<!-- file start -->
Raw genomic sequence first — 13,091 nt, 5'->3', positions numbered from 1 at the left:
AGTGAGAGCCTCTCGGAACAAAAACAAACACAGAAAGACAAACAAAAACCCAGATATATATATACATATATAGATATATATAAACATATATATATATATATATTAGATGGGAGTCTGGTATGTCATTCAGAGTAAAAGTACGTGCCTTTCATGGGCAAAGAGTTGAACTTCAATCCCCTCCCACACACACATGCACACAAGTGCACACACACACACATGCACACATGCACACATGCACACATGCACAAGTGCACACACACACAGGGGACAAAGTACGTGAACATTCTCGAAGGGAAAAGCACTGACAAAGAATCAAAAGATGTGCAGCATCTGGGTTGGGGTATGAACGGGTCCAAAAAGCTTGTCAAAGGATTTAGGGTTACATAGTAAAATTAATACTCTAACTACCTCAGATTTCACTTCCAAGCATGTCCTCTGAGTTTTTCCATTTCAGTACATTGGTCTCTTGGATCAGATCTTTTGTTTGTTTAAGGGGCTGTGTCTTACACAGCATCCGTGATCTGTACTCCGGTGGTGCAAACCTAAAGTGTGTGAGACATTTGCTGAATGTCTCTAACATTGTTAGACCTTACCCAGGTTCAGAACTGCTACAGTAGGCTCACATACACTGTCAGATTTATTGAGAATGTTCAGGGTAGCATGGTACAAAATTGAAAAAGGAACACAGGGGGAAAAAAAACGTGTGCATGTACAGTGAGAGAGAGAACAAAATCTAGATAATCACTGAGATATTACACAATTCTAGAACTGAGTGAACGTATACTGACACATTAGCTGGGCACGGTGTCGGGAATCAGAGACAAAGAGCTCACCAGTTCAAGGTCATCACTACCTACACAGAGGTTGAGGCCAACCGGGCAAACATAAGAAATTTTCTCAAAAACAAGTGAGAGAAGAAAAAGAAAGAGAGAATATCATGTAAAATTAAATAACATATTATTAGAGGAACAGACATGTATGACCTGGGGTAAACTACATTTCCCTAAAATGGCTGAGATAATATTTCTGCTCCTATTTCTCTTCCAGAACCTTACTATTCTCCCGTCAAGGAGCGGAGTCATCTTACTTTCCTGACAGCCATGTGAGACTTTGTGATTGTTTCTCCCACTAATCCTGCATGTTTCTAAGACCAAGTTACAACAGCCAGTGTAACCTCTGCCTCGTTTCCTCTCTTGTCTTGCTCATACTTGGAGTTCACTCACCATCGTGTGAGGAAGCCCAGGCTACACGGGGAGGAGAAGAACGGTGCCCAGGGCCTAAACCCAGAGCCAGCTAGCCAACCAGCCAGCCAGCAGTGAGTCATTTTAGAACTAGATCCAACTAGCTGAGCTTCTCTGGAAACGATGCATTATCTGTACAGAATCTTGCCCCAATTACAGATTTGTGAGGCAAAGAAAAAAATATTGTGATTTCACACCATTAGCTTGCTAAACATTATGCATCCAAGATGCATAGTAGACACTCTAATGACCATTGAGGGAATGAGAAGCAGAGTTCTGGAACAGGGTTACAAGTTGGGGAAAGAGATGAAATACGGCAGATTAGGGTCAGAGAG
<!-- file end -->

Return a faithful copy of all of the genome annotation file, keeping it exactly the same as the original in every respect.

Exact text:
Raw genomic sequence first — 13,091 nt, 5'->3', positions numbered from 1 at the left:
AGTGAGAGCCTCTCGGAACAAAAACAAACACAGAAAGACAAACAAAAACCCAGATATATATATACATATATAGATATATATAAACATATATATATATATATATTAGATGGGAGTCTGGTATGTCATTCAGAGTAAAAGTACGTGCCTTTCATGGGCAAAGAGTTGAACTTCAATCCCCTCCCACACACACATGCACACAAGTGCACACACACACACATGCACACATGCACACATGCACACATGCACAAGTGCACACACACACAGGGGACAAAGTACGTGAACATTCTCGAAGGGAAAAGCACTGACAAAGAATCAAAAGATGTGCAGCATCTGGGTTGGGGTATGAACGGGTCCAAAAAGCTTGTCAAAGGATTTAGGGTTACATAGTAAAATTAATACTCTAACTACCTCAGATTTCACTTCCAAGCATGTCCTCTGAGTTTTTCCATTTCAGTACATTGGTCTCTTGGATCAGATCTTTTGTTTGTTTAAGGGGCTGTGTCTTACACAGCATCCGTGATCTGTACTCCGGTGGTGCAAACCTAAAGTGTGTGAGACATTTGCTGAATGTCTCTAACATTGTTAGACCTTACCCAGGTTCAGAACTGCTACAGTAGGCTCACATACACTGTCAGATTTATTGAGAATGTTCAGGGTAGCATGGTACAAAATTGAAAAAGGAACACAGGGGGAAAAAAAACGTGTGCATGTACAGTGAGAGAGAGAACAAAATCTAGATAATCACTGAGATATTACACAATTCTAGAACTGAGTGAACGTATACTGACACATTAGCTGGGCACGGTGTCGGGAATCAGAGACAAAGAGCTCACCAGTTCAAGGTCATCACTACCTACACAGAGGTTGAGGCCAACCGGGCAAACATAAGAAATTTTCTCAAAAACAAGTGAGAGAAGAAAAAGAAAGAGAGAATATCATGTAAAATTAAATAACATATTATTAGAGGAACAGACATGTATGACCTGGGGTAAACTACATTTCCCTAAAATGGCTGAGATAATATTTCTGCTCCTATTTCTCTTCCAGAACCTTACTATTCTCCCGTCAAGGAGCGGAGTCATCTTACTTTCCTGACAGCCATGTGAGACTTTGTGATTGTTTCTCCCACTAATCCTGCATGTTTCTAAGACCAAGTTACAACAGCCAGTGTAACCTCTGCCTCGTTTCCTCTCTTGTCTTGCTCATACTTGGAGTTCACTCACCATCGTGTGAGGAAGCCCAGGCTACACGGGGAGGAGAAGAACGGTGCCCAGGGCCTAAACCCAGAGCCAGCTAGCCAACCAGCCAGCCAGCAGTGAGTCATTTTAGAACTAGATCCAACTAGCTGAGCTTCTCTGGAAACGATGCATTATCTGTACAGAATCTTGCCCCAATTACAGATTTGTGAGGCAAAGAAAAAAATATTGTGATTTCACACCATTAGCTTGCTAAACATTATGCATCCAAGATGCATAGTAGACACTCTAATGACCATTGAGGGAATGAGAAGCAGAGTTCTGGAACAGGGTTACAAGTTGGGGAAAGAGATGAAATACGGCAGATTAGGGTCAGAGAG